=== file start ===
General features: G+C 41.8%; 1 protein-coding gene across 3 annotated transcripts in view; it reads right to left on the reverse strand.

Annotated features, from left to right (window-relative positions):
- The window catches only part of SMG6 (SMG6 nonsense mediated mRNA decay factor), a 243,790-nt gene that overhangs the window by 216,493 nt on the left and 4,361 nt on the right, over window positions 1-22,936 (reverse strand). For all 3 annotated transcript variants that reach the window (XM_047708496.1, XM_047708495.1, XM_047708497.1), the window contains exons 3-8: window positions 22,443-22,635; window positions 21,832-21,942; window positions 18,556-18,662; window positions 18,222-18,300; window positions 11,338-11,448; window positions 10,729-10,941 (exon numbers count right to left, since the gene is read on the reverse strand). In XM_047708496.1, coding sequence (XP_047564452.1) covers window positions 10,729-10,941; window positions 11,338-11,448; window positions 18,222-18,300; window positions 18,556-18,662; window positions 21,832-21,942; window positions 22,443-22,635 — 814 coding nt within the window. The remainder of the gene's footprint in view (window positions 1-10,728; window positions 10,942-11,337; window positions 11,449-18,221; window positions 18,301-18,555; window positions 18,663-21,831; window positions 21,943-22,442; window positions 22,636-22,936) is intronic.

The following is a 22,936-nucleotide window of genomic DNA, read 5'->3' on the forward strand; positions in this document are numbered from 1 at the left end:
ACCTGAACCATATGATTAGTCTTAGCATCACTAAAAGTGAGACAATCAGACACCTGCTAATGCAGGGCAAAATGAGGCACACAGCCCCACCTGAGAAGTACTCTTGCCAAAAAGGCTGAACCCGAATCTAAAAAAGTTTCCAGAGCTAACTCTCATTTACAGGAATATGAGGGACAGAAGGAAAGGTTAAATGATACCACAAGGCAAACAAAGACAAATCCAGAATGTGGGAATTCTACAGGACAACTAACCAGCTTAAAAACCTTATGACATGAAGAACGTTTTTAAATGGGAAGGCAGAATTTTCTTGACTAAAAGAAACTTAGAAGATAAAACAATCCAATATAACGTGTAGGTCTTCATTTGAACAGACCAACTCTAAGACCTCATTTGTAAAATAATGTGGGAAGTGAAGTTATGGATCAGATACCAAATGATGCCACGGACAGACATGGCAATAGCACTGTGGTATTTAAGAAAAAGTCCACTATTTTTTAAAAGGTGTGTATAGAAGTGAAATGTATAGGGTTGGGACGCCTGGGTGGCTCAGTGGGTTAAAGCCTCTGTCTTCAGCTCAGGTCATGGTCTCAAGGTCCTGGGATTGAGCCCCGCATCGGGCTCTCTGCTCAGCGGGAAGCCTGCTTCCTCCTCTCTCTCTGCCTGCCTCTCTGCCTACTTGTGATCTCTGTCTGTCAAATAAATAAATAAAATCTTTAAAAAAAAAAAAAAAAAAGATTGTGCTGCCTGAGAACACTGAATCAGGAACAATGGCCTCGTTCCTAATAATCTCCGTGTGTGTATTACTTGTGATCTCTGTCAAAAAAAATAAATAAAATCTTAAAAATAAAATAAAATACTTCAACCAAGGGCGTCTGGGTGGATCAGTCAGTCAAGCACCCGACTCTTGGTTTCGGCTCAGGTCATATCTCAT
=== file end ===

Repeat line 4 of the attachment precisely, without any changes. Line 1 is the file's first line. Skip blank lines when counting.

The following is a 22,936-nucleotide window of genomic DNA, read 5'->3' on the forward strand; positions in this document are numbered from 1 at the left end: